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1907 in History


Births in 1907 Deaths in 1907
Abraham J. Heschel January 11
Rachel Carson May 27
Robert A. Heinlein July 7
   
   
   
   
   




Quotes in 1907
Elbert Hubbard
The supernatural is the natural not yet understood.
Elbert Hubbard (The Philistine, 1907)
Science is simply the classification of the common knowledge of the common people. It is bringing together the things we all know and putting them together so we can use them. This is creation and finds its analogy in Nature, where the elements are combined in certain ways to give us fruits or flowers or grain.
Elbert Hubbard (The Philistine, 1907)
This will never be a civilized country until we expend more money for books than we do for chewing gum.
Elbert Hubbard (Philistine: A Periodical of Protest, 1907)
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Orison Swett Marden
Obstacles are like wild animals, which are cowards but will bluff you if they can. If they see you are afraid of them, if stand and hesitate, if you take your eyes from theirs, they are liable to spring upon you ; but if you do not flinch, if you look them squarely in the eye, they will slink out of sight.
Orison Swett Marden (The Optimistic Life, 1907)
There can be no failure to a man who has not lost his courage, his character, his self respect, or his self-confidence. He is still a king.
If you are made of the stuff that wins, if you have grit and nerve in you, your misfortunes, losses, and defeats will call them out and make you all the stronger.
Orison Swett Marden (The Optimistic Life, 1907)
This is the test of your manhood: How much is there left in you after you have lost everything outside of yourself?
Orison Swett Marden (The Optimistic Life, 1907)
Difficulties flee before absolute fearlessness.
Orison Swett Marden (The Optimistic Life, 1907)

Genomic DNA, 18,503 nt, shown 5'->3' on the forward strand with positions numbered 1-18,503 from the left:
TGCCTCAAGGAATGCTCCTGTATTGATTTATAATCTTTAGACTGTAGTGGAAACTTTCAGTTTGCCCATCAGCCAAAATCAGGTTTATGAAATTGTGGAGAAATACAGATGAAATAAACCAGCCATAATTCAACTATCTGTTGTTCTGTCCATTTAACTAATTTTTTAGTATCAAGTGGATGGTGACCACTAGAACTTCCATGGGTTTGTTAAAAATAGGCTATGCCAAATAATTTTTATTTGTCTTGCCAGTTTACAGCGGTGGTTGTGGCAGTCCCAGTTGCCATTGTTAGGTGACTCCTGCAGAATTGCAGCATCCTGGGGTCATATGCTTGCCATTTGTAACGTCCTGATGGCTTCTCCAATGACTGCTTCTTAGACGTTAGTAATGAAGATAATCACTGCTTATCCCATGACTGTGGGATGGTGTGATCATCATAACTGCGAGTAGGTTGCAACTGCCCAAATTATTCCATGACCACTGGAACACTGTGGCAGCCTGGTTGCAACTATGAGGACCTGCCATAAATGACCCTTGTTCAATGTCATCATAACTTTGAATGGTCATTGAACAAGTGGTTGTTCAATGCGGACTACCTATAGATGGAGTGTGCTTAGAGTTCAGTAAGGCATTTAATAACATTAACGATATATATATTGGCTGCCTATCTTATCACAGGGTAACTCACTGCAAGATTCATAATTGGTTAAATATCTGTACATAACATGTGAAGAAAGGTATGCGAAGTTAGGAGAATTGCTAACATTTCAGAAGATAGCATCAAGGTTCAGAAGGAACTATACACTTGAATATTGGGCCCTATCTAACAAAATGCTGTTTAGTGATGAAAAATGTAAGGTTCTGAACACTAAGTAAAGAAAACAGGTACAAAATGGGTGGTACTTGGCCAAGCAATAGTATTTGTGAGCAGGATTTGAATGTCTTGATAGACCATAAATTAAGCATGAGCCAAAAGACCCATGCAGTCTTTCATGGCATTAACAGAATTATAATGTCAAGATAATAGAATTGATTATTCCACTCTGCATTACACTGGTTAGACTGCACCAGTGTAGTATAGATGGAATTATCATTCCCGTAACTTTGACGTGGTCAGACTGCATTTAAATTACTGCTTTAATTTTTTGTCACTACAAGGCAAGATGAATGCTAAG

Achievement is not always success, while reputed failure often is. It is honest endeavor, persistent effort to do the best possible under any and all circumstances.
Orison Swett Marden (The Optimistic Life, 1907)
Many a man has finally succeeded only because he has failed after repeated efforts. If he had never met defeat he would never have known any great victory.
Orison Swett Marden (The Optimistic Life, 1907)
There is only one thing for us to do, and that is to do our level best right where we are every day of our lives. To use our best judgment, and then to trust the rest to that Power which holds the forces of the universe in his hands.
Orison Swett Marden (The Optimistic Life, 1907)
To many a man, and sometimes to a youth, there comes the opportunity to choose between honorable competence and tainted wealth. The young man who starts out to be poor and honorable, holds in his hand one of the strongest elements of success.
Orison Swett Marden (The Optimistic Life, 1907)
There is no failure for the man who realizes his power, who never knows when he is beaten; there is no failure for the determined endeavor; the unconquerable will. There is no failure for the man who gets up every time he falls, who rebounds like a rubber ball, who persists when every one else gives up, who pushes on when every one else turns back.
Orison Swett Marden (The Optimistic Life, 1907)
When we are sure that we are on the right road there is no need to plan our journey too far ahead. No need to burden ourselves with doubts and fears as to the obstacles that may bar our progress. We cannot take more than one step at a time.
Orison Swett Marden (The Optimistic Life, 1907)
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William James
Philosophy is at once the most sublime and the most trivial of human pursuits. It works in the minutest crannies and it opens out the widest vistas. It "bakes no bread", as has been said, but it can inspire our souls with courage.
William James (Pragmatism, 1907)
First... a new theory is attacked as absurd; then it is admitted to be true, but obvious and insignificant; finally it is seen to be so important that its adversaries claim that they themselves discovered it.
William James (Pragmatism, 1907)
I myself believe that the evidence for God lies primarily in inner personal experiences.
William James (Pragmatism, 1907)
We have to be ready to live today by what truth we can get today and be ready tomorrow to call it falsehood.
William James (Pragmatism, 1907)
Our minds thus grow in spots; and like grease-spots, the spots spread. But we let them spread as little as possible: we keep unaltered as much of our old knowledge, as many of our old prejudices and beliefs, as we can. We patch and tinker more than we renew. The novelty soaks in; it stains the ancient mass; but it is also tinged by what absorbs it.
William James (Pragmatism, 1907)
Truth happens to an idea. It becomes true, is made true by events.
William James (Pragmatism, 1907)
See all quotes by William James
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